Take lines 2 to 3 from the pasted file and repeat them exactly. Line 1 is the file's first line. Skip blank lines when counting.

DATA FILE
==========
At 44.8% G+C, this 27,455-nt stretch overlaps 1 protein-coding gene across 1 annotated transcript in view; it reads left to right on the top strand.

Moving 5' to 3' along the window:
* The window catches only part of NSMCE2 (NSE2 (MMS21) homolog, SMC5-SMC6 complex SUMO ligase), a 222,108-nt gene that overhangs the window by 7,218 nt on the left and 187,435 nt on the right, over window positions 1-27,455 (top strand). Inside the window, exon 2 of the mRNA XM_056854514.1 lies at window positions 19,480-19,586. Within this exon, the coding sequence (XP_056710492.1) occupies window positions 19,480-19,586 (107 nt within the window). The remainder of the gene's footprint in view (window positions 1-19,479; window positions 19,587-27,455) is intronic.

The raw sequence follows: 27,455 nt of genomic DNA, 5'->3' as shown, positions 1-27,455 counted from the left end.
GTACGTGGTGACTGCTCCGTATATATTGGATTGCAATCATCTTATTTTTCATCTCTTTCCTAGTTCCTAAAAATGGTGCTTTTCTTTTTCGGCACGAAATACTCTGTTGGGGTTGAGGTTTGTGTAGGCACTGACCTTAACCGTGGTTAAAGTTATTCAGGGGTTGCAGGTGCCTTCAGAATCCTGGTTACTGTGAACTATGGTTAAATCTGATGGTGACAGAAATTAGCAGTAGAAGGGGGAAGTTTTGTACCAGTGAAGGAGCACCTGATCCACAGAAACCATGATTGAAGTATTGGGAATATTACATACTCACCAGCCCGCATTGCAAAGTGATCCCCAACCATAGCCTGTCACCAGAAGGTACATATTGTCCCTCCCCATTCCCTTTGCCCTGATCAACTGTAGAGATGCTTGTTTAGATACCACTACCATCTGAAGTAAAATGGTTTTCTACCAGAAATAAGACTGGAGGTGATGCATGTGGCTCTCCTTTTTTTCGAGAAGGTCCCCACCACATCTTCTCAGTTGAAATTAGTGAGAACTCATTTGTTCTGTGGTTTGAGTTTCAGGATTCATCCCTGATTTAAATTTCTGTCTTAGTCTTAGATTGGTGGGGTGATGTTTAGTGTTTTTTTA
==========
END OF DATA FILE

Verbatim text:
Moving 5' to 3' along the window:
* The window catches only part of NSMCE2 (NSE2 (MMS21) homolog, SMC5-SMC6 complex SUMO ligase), a 222,108-nt gene that overhangs the window by 7,218 nt on the left and 187,435 nt on the right, over window positions 1-27,455 (top strand). Inside the window, exon 2 of the mRNA XM_056854514.1 lies at window positions 19,480-19,586. Within this exon, the coding sequence (XP_056710492.1) occupies window positions 19,480-19,586 (107 nt within the window). The remainder of the gene's footprint in view (window positions 1-19,479; window positions 19,587-27,455) is intronic.